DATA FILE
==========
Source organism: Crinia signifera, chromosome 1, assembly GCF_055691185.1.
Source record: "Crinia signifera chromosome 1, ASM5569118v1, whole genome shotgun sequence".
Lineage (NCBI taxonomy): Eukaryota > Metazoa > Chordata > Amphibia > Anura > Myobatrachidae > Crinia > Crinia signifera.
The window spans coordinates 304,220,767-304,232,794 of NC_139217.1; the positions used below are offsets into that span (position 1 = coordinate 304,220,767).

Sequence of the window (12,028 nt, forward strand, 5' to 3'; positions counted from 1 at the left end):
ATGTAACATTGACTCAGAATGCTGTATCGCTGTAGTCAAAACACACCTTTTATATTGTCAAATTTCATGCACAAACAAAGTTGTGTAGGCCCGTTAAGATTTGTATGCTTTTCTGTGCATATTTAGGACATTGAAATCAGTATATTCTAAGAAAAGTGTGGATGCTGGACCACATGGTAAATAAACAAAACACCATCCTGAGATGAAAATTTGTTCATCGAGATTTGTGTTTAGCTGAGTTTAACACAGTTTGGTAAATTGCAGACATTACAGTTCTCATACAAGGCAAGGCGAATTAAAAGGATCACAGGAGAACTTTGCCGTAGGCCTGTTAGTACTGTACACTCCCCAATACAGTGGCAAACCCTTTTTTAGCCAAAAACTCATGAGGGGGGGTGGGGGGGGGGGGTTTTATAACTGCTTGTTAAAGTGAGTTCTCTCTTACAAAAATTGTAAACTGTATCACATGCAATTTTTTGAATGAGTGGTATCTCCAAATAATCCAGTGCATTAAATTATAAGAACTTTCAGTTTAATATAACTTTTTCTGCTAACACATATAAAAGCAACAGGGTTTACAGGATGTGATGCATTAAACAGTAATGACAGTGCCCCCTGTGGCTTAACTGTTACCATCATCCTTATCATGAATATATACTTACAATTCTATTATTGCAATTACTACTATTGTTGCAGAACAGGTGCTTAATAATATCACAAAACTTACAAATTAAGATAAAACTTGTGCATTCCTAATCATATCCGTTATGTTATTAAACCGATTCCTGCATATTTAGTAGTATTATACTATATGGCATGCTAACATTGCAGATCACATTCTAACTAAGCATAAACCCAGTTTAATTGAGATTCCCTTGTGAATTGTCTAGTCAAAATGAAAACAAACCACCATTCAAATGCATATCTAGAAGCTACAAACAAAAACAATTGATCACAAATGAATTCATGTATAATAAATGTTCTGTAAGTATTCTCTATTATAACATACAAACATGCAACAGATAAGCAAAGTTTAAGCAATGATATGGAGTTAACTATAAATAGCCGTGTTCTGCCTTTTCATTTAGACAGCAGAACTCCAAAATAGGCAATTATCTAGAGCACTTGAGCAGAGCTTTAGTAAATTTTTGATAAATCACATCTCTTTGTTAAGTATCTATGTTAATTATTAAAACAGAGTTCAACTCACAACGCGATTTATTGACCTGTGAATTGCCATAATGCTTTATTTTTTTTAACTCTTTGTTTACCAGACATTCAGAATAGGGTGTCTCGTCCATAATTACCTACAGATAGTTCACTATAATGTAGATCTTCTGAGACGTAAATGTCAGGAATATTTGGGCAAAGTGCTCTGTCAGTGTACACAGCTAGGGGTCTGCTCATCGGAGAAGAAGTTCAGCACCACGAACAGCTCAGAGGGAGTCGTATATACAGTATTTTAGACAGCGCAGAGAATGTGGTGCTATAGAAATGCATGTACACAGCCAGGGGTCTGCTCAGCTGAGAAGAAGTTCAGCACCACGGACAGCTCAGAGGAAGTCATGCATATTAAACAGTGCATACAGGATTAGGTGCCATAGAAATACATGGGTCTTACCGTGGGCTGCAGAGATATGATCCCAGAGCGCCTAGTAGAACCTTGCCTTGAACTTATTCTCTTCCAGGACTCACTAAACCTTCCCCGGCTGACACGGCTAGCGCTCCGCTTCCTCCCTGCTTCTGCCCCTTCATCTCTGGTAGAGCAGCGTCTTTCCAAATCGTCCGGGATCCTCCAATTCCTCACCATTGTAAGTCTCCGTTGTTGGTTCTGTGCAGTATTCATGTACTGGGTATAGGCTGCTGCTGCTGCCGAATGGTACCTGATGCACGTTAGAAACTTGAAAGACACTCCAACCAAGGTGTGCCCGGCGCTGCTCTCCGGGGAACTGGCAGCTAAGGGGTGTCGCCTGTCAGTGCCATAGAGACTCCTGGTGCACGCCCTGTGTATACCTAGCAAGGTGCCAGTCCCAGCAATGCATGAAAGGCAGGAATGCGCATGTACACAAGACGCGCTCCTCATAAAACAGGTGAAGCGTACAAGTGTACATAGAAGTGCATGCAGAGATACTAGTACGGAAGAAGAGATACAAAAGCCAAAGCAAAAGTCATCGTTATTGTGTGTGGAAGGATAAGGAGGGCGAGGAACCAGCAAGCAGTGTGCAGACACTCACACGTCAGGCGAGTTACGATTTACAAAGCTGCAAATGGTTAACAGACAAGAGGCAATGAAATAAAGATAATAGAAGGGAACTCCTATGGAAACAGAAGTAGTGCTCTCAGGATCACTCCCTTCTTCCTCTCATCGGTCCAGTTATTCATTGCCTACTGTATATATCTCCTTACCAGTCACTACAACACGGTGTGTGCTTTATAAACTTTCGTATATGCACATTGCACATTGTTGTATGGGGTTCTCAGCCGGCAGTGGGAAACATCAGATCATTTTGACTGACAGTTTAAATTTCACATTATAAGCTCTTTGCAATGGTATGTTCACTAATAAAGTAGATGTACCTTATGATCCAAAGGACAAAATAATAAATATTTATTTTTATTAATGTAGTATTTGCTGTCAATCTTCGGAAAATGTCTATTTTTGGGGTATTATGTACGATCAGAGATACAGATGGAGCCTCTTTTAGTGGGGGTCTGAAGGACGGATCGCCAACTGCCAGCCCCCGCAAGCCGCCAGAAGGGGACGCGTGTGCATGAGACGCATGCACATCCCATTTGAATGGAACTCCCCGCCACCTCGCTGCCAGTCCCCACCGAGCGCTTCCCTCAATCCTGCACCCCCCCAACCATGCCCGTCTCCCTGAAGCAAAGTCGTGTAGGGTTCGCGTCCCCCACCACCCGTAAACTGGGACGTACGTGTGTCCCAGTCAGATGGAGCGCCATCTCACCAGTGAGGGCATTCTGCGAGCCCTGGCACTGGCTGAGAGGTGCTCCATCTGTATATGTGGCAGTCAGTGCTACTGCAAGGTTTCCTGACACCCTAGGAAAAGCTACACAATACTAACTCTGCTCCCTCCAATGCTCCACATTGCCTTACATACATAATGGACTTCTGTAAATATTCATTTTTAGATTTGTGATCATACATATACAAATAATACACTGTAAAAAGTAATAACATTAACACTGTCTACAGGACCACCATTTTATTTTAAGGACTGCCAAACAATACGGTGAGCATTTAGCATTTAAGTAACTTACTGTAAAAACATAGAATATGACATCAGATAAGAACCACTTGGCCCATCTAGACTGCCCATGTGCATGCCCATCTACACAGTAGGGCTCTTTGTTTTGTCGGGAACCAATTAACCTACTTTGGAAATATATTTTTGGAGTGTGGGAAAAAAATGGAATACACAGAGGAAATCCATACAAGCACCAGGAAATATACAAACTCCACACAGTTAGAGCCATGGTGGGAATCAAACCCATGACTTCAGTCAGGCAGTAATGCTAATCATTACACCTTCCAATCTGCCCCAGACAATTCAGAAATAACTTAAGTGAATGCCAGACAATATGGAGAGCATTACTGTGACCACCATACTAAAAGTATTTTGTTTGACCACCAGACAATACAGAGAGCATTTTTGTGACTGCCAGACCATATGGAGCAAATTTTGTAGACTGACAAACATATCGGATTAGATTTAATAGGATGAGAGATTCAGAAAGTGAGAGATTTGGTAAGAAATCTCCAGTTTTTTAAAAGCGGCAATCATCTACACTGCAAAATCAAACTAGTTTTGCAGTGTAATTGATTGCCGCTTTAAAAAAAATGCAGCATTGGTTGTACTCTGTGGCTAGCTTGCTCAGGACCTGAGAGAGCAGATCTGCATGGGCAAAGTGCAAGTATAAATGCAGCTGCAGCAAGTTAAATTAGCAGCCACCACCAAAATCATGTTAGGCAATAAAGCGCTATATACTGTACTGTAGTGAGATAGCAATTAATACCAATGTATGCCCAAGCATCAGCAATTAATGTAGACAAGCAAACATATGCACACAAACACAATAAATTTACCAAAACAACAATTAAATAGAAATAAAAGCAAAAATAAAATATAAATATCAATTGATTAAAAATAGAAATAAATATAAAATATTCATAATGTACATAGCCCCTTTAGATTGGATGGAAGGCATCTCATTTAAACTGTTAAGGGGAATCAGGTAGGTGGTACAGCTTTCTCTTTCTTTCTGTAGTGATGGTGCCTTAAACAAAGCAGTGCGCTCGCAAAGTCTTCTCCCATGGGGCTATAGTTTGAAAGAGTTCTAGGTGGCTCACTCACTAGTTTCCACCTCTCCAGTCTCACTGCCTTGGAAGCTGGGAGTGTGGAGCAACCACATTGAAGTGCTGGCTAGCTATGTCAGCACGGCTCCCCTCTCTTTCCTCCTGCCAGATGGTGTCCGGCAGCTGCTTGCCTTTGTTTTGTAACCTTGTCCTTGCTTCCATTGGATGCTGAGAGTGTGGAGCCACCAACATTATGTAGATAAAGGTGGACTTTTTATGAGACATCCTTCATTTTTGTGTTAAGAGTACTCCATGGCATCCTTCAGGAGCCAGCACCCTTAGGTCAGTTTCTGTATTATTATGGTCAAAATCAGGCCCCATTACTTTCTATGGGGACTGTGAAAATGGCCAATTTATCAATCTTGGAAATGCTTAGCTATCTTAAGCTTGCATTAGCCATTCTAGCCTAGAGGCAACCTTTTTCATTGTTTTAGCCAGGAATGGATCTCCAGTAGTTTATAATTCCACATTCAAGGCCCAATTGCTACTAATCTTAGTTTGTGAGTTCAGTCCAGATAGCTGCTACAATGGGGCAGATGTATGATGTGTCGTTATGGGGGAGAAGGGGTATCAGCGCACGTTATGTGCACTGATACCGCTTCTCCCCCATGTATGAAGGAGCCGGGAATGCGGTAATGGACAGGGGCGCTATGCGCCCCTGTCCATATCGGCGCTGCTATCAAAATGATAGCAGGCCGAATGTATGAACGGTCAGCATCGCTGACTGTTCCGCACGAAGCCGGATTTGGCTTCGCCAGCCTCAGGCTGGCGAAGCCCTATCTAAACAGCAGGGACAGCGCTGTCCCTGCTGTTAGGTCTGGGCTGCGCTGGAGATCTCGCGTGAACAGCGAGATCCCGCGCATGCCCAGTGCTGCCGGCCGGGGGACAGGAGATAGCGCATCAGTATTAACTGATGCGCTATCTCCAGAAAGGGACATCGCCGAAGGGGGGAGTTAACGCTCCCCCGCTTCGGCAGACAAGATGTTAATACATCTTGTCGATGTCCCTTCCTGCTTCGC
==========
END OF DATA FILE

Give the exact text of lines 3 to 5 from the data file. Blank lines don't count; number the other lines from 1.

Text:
Lineage (NCBI taxonomy): Eukaryota > Metazoa > Chordata > Amphibia > Anura > Myobatrachidae > Crinia > Crinia signifera.
The window spans coordinates 304,220,767-304,232,794 of NC_139217.1; the positions used below are offsets into that span (position 1 = coordinate 304,220,767).

Sequence of the window (12,028 nt, forward strand, 5' to 3'; positions counted from 1 at the left end):